I spent most of my time in the convent trying to fit myself into the mold of the perfect postulant. I worked really hard to do everything I was supposed to just as I was told. I showed up the places I was told when I was supposed to be there. I was present to the people who I was asked to serve. I prayed when I was supposed to pray. I played games with the other sisters when it was scheduled. I did exactly what I thought would make me happy and I even acted happy. It’s not to say that I didn’t have joy filled moments while I was in the convent, I most certainly did, but not as many as I tricked myself into believing.

You see, the reality was that when I was in public or even just with the sisters I was always putting on a show. I was pretending to be at peace and joyful. I was acting how I thought I was supposed to be feeling. I was faking it except I was so good at it, I didn’t even realize it was fake. Looking back I’m able to see the intense stress I put myself through. There were more days than I can count that I would come down after evening prayer feeling exhausted, not from working hard physically, but from working hard to convince myself and everyone else that I was good, that I was just fine, that I was joyful and at peace.

I thought the only way to Heaven, the only way to be holy and the person God created me to be was to make this path work. I thought the pain I felt was just part of the process and eventually it would pass.

When I came home after Christmas, last year for a week, is when things started to change. I struggled to be present at home because I was dreading so much going back. I was so caught up in the fact that I believed God called me to the convent that I couldn’t accept the fact that maybe He didn’t mean forever. I was so focused on being who I thought God was calling me to be I couldn’t hear Him whispering my actual identity.

My friends and family noticed a difference in me. Most of them weren’t vocal about it until way later, after I had made the decision to leave the convent, but they noticed. One of the only people to actually say something to me was my sister. I remember specifically lying in bed one night talking and she asked me if I was happy. I gave her some response about being asked to be selfless and sacrificial and penitential. She didn’t let me get away with it though. She reminded me that God wants me to be happy. She asked me why I stopped caring about my own happiness. I thought I was being selfless but really I just wasn’t listening.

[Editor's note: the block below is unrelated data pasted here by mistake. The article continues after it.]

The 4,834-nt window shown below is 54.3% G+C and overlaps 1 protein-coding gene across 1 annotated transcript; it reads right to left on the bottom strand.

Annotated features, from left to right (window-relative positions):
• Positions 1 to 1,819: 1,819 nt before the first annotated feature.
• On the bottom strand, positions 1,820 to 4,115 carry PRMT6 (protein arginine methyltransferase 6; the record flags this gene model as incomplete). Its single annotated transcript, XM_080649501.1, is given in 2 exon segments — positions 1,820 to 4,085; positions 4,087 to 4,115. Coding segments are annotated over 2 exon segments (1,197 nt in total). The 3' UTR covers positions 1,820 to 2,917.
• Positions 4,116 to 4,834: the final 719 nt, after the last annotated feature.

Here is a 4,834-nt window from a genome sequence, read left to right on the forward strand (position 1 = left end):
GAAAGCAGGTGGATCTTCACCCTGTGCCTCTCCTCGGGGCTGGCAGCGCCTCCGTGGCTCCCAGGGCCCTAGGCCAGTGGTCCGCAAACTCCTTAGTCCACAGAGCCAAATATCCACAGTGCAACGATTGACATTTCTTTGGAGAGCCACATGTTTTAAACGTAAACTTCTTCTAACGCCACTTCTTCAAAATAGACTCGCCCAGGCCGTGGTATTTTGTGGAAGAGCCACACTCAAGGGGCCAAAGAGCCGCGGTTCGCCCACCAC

God used my sister’s honest concern for me and questions to open my heart just enough that He could get in. That little crack that was made in my hardened heart was slowly broken open more and more when I returned to the convent after my home visit. The Lord used homilies, class lectures, a video by Fr. Dave Pivonka, and an appointment with a counselor, plus lots of prayer time. I was moved to start reflecting on where my peace was coming from and whether the Lord was asking me to do something different than what I had originally imagined or thought I heard.

We watched Saving Mr. Banks one Sunday and I remember immediately following the movie I made my way to the chapel. It wasn’t a scheduled time for prayer, I was in the chapel all by myself. The Lord used that movie and that time in prayer to help me to see His Perfect Fatherhood. He showed me His love for me and helped me to see that He had made me a certain way and that way didn’t line up with how I was trying to live.

You see, for months I’d been wanting to leave community but I just couldn’t let myself. I thought if I just forced myself to stay just a little longer that things would get easier for me and that eventually I would find the joy the Lord had promised me. But the Lord gave me permission to be myself that day as I reflected on His love for me as my Father. The Lord helped me to understand the freedom that comes with being in relationship with Him. I knew in that moment that He was giving me permission not just to be myself but to leave community. He was telling me it was time to step out once more in faith.